Les Deux Tours is a 15-minute drive north-east from the heart of the city in the Palmeraie, a boutique hotel with only 37 rooms, suites and villas spread out in a large, private garden. My strategy to enjoy Marrakech but not let it overwhelm was to dip into the mania before retreating for peace.

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Ben Youssef Medersa

It is impossible – and possibly illegal – to visit Marrakech and not experience Djemma el-Fna, the square in the heart of the ancient, walled medina. We took a horse and carriage to the square and were dutifully assailed by the sound and vision of men brandishing monkeys in nappies, balloon sellers and snake charmers. It was entertaining, but I felt too sorry for the monkeys to enjoy it properly. It was more rewarding to watch the spectacle from a rooftop bar on the main square and reflect, as the sound of drummers bled into the call to prayer from the soaring, red-stoned Koutoubia mosque, that a version of this ordered chaos has been going on since the 12th century.

There were images of the square from the 1930s, also featuring monkeys, hanging on the walls of the Maison de la Photographie, a museum with a rooftop café, where we paused for a hibiscus tea. Having survived the square, we marvelled at the exquisite beauty of the Ben Youssef Medersa Koranic school with its geometric tiles and courtyard carved in cedar, marble and stucco with Arabic calligraphy, before delving into Marrakech's often forgotten Jewish history with a visit to a synagogue.

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Make a splash: Taghazout (Alamy)

We then fled for some peace to the Majorelle Garden, created by French artists Jacques and Louis Majorelle and later bought by Yves Saint Laurent. Wandering through the giant cacti, bamboo groves and palm trees was an ideal way to recover from the hectic energy of the medina.

Before coming to Marrakech, I had been a little apprehensive. The current climate of terrorism paranoia has led to a fall in tourist numbers to Morocco. The number of French tourists, Morocco's largest market, fell by 15 per cent last year (although British visitor numbers have barely fallen) and I was worried that the city would be a ghost town. I had also heard stories about Western women being harassed. Happily my fears were completely unfounded – the welcome was warm, the streets bustled and the restaurants were encouragingly busy.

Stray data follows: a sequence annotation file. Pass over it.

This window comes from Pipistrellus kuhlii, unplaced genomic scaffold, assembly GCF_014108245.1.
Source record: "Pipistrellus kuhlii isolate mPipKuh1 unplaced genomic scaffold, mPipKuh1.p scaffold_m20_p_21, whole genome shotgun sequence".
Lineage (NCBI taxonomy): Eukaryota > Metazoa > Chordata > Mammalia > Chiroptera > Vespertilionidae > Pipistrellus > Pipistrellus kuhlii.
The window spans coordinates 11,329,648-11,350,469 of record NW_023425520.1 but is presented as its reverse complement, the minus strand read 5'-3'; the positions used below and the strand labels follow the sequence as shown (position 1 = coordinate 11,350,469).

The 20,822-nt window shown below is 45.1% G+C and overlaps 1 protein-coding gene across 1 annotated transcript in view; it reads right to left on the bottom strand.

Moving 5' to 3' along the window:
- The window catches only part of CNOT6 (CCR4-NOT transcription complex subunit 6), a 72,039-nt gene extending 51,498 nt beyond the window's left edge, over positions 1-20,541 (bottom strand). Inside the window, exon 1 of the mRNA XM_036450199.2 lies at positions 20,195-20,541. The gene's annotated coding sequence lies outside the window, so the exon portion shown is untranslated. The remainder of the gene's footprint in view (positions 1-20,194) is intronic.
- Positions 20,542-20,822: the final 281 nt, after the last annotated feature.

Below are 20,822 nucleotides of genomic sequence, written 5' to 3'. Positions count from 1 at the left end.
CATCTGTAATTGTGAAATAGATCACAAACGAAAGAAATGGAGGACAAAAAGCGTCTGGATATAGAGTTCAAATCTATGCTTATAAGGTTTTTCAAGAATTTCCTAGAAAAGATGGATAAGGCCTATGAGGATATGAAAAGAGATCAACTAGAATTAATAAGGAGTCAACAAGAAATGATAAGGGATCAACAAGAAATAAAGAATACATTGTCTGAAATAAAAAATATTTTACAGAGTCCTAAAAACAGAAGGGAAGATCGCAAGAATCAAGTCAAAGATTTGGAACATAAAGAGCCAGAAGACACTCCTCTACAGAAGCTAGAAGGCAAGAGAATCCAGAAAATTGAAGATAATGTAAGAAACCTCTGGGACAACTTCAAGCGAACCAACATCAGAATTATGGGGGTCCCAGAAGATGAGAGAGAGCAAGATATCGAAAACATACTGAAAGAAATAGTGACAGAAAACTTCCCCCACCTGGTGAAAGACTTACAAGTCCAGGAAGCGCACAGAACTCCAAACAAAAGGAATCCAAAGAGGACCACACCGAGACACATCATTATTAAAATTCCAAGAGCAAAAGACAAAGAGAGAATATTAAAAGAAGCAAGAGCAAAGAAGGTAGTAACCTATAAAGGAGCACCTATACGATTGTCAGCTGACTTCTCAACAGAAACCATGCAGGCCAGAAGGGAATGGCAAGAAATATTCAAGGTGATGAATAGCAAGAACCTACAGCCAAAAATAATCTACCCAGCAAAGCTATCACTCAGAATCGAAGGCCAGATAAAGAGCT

We chose to have lunch at Al Fassia, a restaurant that began life more than 30 years ago as a women's co-operative and is today considered one of the finest places to eat in the city. What makes Al Fassia unique is that it has an all-female staff. Surrounded by red rugs, red velvet drapes and cushions, we tucked into vegetable couscous with chicken tagine and seemingly endless bowls of salads. 

We left the restaurant ready to hit the souks. This was no place to find serenity, you would think, and it was true that as we pushed our way through the labyrinthine alleys, dappled by afternoon sunlight falling from the wooden beams overhead, it was somewhat exhausting, not least as I was terrified of losing Laila in the throng. And yet, even among the amiably keen market sellers with their endlessly negotiable prices, we found a pocket of precious calm in Nomad, a restaurant perched on the top of a building. Sitting at our tranquil rooftop table, we were only seconds from the souk. It was hard to imagine a better place from which to see the city – but there was one ...

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The ground was slowly disappearing under our feet. It was early the next morning, the sun had not yet appeared, but we were rising from the city by four metres a second, climbing until we were 1,000 metres into the sky over Marrakech. I should have been terrified, but I was too busy enjoying the view from our hot-air balloon perch: the laughing children below were racing to keep up as the sun slowly lit up the landscape. It was mesmerising to be flying so silently through the air, the balloon gently rising over the ground, its journey both thrilling and serene, relaxing and exhilarating, much like the city and country below.

Getting there

Flights to Agadir are operated by easyJet (easyjet.com) from Gatwick and Monarch (monarch.co.uk) from Manchester. Marrakech is served by British Airways (britishairways.com) from Gatwick; easyJet from Gatwick, Manchester, Bristol and Glasgow; and Ryanair (ryanair.com) from Luton, Stansted and Edinburgh.

Staying there

Lawrence of Morocco (01672 500555; lawrenceofmorocco.com) offers a one-week trip in Morocco from £715 per adult and £190 per under-11 sharing their room. The price includes three nights' B&B at Paradis Plage and four nights' B&B at Les Deux Tours, plus transfers. Flights not included. Hot-air balloon trips from £151pp.

More information

visitmorocco.com